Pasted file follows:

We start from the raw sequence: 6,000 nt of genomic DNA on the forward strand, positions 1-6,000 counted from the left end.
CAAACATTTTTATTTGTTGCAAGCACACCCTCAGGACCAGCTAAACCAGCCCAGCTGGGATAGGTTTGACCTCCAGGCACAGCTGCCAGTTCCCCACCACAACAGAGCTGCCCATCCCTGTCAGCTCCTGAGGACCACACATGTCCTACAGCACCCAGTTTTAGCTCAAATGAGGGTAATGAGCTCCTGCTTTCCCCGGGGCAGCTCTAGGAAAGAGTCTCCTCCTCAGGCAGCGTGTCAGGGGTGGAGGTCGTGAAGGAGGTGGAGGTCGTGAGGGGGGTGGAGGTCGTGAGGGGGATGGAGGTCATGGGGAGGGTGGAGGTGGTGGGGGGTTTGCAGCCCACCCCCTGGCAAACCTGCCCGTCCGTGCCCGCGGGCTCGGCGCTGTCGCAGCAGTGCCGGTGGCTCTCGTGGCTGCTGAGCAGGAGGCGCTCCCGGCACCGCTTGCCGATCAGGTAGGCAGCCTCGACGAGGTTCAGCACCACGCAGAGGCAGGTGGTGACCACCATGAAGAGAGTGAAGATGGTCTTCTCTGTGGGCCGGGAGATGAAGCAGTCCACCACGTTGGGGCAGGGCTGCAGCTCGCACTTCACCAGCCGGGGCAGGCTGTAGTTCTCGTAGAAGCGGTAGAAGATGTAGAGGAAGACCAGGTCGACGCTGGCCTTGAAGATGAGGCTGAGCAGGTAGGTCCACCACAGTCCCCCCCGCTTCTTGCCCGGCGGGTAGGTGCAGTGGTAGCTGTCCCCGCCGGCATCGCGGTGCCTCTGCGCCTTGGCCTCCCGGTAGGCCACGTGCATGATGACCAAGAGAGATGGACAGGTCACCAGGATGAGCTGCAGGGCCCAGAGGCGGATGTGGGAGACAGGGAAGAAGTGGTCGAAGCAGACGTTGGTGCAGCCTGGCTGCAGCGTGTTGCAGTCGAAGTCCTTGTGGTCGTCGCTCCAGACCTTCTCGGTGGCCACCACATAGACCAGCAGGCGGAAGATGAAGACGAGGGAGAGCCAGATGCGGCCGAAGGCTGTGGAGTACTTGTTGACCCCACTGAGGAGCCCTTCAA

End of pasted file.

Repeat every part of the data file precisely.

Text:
We start from the raw sequence: 6,000 nt of genomic DNA on the forward strand, positions 1-6,000 counted from the left end.
CAAACATTTTTATTTGTTGCAAGCACACCCTCAGGACCAGCTAAACCAGCCCAGCTGGGATAGGTTTGACCTCCAGGCACAGCTGCCAGTTCCCCACCACAACAGAGCTGCCCATCCCTGTCAGCTCCTGAGGACCACACATGTCCTACAGCACCCAGTTTTAGCTCAAATGAGGGTAATGAGCTCCTGCTTTCCCCGGGGCAGCTCTAGGAAAGAGTCTCCTCCTCAGGCAGCGTGTCAGGGGTGGAGGTCGTGAAGGAGGTGGAGGTCGTGAGGGGGGTGGAGGTCGTGAGGGGGATGGAGGTCATGGGGAGGGTGGAGGTGGTGGGGGGTTTGCAGCCCACCCCCTGGCAAACCTGCCCGTCCGTGCCCGCGGGCTCGGCGCTGTCGCAGCAGTGCCGGTGGCTCTCGTGGCTGCTGAGCAGGAGGCGCTCCCGGCACCGCTTGCCGATCAGGTAGGCAGCCTCGACGAGGTTCAGCACCACGCAGAGGCAGGTGGTGACCACCATGAAGAGAGTGAAGATGGTCTTCTCTGTGGGCCGGGAGATGAAGCAGTCCACCACGTTGGGGCAGGGCTGCAGCTCGCACTTCACCAGCCGGGGCAGGCTGTAGTTCTCGTAGAAGCGGTAGAAGATGTAGAGGAAGACCAGGTCGACGCTGGCCTTGAAGATGAGGCTGAGCAGGTAGGTCCACCACAGTCCCCCCCGCTTCTTGCCCGGCGGGTAGGTGCAGTGGTAGCTGTCCCCGCCGGCATCGCGGTGCCTCTGCGCCTTGGCCTCCCGGTAGGCCACGTGCATGATGACCAAGAGAGATGGACAGGTCACCAGGATGAGCTGCAGGGCCCAGAGGCGGATGTGGGAGACAGGGAAGAAGTGGTCGAAGCAGACGTTGGTGCAGCCTGGCTGCAGCGTGTTGCAGTCGAAGTCCTTGTGGTCGTCGCTCCAGACCTTCTCGGTGGCCACCACATAGACCAGCAGGCGGAAGATGAAGACGAGGGAGAGCCAGATGCGGCCGAAGGCTGTGGAGTACTTGTTGACCCCACTGAGGAGCCCTTCAA